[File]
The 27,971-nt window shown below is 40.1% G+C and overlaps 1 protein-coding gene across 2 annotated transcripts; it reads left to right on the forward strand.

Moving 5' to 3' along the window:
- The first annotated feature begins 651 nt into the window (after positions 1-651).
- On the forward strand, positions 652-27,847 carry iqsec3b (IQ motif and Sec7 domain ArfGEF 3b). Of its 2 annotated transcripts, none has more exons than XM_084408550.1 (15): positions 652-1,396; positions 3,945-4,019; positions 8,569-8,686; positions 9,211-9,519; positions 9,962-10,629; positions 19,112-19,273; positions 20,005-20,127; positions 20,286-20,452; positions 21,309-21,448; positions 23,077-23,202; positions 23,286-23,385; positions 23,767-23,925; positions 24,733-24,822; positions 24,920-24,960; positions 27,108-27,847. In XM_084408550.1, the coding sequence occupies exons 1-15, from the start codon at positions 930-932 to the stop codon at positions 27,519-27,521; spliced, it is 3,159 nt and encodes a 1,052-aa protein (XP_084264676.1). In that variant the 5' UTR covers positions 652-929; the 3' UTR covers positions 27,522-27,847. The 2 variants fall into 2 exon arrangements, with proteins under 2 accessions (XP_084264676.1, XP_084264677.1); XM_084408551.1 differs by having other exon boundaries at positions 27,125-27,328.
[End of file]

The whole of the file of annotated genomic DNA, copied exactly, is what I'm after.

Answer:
The 27,971-nt window shown below is 40.1% G+C and overlaps 1 protein-coding gene across 2 annotated transcripts; it reads left to right on the forward strand.

Moving 5' to 3' along the window:
- The first annotated feature begins 651 nt into the window (after positions 1-651).
- On the forward strand, positions 652-27,847 carry iqsec3b (IQ motif and Sec7 domain ArfGEF 3b). Of its 2 annotated transcripts, none has more exons than XM_084408550.1 (15): positions 652-1,396; positions 3,945-4,019; positions 8,569-8,686; positions 9,211-9,519; positions 9,962-10,629; positions 19,112-19,273; positions 20,005-20,127; positions 20,286-20,452; positions 21,309-21,448; positions 23,077-23,202; positions 23,286-23,385; positions 23,767-23,925; positions 24,733-24,822; positions 24,920-24,960; positions 27,108-27,847. In XM_084408550.1, the coding sequence occupies exons 1-15, from the start codon at positions 930-932 to the stop codon at positions 27,519-27,521; spliced, it is 3,159 nt and encodes a 1,052-aa protein (XP_084264676.1). In that variant the 5' UTR covers positions 652-929; the 3' UTR covers positions 27,522-27,847. The 2 variants fall into 2 exon arrangements, with proteins under 2 accessions (XP_084264676.1, XP_084264677.1); XM_084408551.1 differs by having other exon boundaries at positions 27,125-27,328.